Critical review: When one looks again
When starting on this project I wanted to do something new and explore my own boundaries. After walking in the dark for some time and doing some research my thoughts began to form around being the viewer looking in at a space. I wanted to express how a public space could change at different times of day in various scenarios, and present it in a sterile and simplistic way. This would require me to get out of the safe and tempting environment called home and find locations and stay there until something happened. After travelling around my Idea fell on using working around buss-stops.
I started my work brain storming and writing a mindmap. After looking into three different ideas, I settled on bus stops and documenting them from an outsiders perspective, the reason for this was because at the time I was new in England and did not want to get all up and personal with the Englishmen. After doing some shoots on black and white film for the first time the results ended up pretty close to what I originally wanted. But after more research I wanted to get more personal.
“You don’t have to go looking for pictures. The material is generous. You go out and the pictures are staring at you”(Lee Friedlander, Documentary Photography – LIFE Library of Photography, Page 178)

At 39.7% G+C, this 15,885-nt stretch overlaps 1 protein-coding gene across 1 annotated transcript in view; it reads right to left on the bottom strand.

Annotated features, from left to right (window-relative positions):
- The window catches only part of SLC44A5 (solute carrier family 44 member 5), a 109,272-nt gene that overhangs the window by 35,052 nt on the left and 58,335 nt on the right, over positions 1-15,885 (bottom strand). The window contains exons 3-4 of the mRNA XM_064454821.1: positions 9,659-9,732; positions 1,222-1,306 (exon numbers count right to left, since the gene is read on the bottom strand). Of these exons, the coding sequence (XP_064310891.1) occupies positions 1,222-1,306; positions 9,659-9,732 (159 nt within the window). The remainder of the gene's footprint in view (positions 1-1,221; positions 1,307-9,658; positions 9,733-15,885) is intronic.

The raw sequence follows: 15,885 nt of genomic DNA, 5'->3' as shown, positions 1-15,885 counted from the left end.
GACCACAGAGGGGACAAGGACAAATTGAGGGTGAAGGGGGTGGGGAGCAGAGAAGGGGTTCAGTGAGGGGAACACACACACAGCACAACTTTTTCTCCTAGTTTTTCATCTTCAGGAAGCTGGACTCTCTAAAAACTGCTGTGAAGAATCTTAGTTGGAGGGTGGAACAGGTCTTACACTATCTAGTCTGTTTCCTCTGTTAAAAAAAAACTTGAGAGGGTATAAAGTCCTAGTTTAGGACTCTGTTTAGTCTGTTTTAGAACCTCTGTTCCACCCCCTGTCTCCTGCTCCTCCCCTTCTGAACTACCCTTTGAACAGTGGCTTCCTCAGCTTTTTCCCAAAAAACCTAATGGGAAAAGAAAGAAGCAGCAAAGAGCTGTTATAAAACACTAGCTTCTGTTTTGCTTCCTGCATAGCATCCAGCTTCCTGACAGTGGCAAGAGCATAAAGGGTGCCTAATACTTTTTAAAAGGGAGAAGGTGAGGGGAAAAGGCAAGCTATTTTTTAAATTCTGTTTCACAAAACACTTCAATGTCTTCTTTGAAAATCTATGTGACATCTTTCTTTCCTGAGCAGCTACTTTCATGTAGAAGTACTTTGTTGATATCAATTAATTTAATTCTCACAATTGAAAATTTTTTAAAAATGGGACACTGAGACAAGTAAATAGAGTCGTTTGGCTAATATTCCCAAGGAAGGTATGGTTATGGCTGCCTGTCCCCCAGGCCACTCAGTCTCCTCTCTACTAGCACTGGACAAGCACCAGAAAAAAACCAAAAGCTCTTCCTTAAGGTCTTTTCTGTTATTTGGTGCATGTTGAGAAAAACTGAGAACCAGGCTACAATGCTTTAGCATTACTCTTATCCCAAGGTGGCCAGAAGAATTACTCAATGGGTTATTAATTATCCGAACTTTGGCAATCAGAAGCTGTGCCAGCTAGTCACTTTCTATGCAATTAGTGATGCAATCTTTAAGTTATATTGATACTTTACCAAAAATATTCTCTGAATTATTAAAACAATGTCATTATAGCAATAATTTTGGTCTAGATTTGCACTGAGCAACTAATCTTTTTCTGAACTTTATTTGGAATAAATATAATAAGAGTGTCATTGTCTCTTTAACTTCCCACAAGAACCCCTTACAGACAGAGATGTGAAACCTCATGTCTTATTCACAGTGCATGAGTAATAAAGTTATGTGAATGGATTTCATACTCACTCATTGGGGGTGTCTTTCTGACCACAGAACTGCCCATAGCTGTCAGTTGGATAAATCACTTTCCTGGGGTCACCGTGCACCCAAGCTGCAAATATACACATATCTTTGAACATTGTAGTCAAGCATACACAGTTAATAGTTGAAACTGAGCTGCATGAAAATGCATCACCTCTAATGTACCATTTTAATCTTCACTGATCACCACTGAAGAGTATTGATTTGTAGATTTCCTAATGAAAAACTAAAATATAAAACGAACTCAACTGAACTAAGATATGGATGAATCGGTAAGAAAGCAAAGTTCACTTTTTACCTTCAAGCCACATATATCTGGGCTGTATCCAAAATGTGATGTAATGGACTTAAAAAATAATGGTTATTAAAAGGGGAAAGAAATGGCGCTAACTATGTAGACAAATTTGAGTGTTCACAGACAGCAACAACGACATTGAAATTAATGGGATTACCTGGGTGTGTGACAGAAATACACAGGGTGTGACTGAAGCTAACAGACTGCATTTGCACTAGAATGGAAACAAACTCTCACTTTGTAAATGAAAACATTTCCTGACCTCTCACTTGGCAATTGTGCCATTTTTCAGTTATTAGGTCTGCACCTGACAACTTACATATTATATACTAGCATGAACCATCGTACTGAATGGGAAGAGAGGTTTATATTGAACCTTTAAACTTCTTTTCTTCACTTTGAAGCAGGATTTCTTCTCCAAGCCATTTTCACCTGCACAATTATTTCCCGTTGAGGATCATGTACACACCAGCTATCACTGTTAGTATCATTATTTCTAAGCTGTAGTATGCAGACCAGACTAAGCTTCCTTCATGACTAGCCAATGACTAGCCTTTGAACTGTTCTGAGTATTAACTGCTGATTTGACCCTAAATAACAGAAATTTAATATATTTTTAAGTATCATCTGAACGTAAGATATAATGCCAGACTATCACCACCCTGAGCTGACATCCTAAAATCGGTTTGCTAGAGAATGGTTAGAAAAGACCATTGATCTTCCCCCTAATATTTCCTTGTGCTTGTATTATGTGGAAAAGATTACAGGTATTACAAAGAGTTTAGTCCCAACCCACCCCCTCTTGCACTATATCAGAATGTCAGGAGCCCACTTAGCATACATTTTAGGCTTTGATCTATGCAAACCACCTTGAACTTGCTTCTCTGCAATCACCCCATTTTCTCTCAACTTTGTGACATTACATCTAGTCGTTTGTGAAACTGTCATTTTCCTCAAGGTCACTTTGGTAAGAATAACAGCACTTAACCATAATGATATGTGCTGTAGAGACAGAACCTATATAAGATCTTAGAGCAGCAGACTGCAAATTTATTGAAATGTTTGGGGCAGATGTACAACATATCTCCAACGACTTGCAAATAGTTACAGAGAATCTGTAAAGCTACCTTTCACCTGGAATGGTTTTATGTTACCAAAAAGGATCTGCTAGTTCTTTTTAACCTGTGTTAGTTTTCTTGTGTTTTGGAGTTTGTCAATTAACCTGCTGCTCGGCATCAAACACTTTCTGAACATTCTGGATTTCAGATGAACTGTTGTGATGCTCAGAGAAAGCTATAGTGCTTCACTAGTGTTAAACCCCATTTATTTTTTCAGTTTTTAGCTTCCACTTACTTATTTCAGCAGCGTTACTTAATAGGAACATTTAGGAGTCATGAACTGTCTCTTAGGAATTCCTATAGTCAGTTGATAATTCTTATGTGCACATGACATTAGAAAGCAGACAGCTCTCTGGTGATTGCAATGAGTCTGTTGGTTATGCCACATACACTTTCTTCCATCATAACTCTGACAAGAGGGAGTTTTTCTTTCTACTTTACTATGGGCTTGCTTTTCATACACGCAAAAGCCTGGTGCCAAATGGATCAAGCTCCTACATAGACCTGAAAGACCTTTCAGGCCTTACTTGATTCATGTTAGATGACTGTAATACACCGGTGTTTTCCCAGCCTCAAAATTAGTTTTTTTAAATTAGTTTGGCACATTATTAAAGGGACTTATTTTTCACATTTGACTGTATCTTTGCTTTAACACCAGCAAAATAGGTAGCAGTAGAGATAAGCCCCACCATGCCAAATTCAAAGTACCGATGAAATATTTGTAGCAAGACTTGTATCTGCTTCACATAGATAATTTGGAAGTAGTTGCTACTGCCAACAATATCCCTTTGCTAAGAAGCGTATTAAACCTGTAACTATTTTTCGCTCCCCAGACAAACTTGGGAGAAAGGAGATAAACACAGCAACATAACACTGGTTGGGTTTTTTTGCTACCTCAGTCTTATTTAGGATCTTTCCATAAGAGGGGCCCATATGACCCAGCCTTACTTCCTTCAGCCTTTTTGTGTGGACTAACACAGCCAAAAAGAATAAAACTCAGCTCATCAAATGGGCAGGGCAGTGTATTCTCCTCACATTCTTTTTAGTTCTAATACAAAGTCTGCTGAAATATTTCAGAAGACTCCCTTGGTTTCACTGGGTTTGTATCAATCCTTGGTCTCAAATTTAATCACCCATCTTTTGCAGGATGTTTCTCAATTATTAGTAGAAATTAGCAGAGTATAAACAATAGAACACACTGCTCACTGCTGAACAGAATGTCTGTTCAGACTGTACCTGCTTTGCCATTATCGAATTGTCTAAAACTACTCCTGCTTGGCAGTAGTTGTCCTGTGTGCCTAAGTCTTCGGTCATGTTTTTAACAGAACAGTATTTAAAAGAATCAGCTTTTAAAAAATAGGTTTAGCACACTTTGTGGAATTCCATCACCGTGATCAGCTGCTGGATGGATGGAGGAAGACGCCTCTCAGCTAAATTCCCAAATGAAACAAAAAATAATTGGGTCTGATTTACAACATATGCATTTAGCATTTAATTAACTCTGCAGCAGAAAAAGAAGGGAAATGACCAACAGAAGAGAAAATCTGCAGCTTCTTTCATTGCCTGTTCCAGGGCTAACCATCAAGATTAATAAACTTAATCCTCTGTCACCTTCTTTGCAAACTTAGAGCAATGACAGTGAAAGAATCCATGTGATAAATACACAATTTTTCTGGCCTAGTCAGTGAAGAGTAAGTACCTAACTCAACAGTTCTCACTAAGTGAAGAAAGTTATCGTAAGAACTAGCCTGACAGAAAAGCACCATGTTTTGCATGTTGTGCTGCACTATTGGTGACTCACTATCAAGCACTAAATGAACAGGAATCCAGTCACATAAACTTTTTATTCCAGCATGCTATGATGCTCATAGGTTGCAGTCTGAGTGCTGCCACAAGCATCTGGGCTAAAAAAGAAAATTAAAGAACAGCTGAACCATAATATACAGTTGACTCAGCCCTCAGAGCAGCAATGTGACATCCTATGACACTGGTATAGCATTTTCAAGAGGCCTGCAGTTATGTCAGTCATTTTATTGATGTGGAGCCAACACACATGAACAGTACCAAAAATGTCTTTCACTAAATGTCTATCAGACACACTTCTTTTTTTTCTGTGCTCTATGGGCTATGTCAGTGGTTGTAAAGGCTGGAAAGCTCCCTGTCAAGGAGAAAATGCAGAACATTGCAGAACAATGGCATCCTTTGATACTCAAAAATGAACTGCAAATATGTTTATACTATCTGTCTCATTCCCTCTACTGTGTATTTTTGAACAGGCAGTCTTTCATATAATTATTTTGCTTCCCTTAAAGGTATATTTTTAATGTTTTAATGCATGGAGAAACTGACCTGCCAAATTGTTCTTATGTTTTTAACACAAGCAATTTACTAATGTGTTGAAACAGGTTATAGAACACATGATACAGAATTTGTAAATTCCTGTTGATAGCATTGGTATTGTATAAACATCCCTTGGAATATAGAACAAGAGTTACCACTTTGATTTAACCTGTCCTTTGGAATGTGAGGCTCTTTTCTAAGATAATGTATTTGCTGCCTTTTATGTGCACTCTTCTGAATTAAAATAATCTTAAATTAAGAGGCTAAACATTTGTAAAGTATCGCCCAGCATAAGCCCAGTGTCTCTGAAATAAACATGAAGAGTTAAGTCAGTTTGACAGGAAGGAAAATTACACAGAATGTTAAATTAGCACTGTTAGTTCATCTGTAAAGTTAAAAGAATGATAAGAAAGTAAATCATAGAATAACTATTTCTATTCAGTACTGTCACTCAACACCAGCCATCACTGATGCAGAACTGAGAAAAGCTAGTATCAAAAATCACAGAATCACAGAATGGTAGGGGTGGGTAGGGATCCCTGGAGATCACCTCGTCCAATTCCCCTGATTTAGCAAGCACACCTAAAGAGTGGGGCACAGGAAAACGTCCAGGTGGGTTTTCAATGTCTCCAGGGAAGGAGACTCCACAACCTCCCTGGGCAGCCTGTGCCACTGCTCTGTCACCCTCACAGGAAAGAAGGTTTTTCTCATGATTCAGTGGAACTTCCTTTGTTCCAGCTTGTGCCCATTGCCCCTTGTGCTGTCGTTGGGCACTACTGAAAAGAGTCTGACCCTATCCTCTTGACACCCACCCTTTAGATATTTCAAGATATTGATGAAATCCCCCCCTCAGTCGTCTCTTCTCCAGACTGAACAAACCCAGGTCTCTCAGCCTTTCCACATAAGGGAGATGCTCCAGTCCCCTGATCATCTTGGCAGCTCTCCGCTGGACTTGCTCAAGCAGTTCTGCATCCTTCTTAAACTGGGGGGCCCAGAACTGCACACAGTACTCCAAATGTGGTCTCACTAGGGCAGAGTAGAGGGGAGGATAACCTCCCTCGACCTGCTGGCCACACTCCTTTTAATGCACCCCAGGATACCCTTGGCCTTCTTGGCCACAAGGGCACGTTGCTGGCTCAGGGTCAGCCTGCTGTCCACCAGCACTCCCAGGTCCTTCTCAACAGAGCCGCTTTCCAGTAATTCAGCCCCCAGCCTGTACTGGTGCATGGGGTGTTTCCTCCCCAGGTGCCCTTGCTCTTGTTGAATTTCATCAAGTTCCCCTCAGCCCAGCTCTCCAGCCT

Friedlanders work reflects himself as a person, and has that personal communication which you could not find in my first prints. Rather than camping on the other side of the street with a telelens, I was now taking photos of people up close, talking to some of them before shooting or silently do some snaps. This was the direction I wanted to go with my project.
At this point I had started looking through the work of Tom Wood. Whilst his work was brilliant, It was sort of demotivating seeing his “All zones off peak” book which basically was a perfected version of what I was trying to do. “I’m not trying to
document anything, I am asking a question. “(Tom...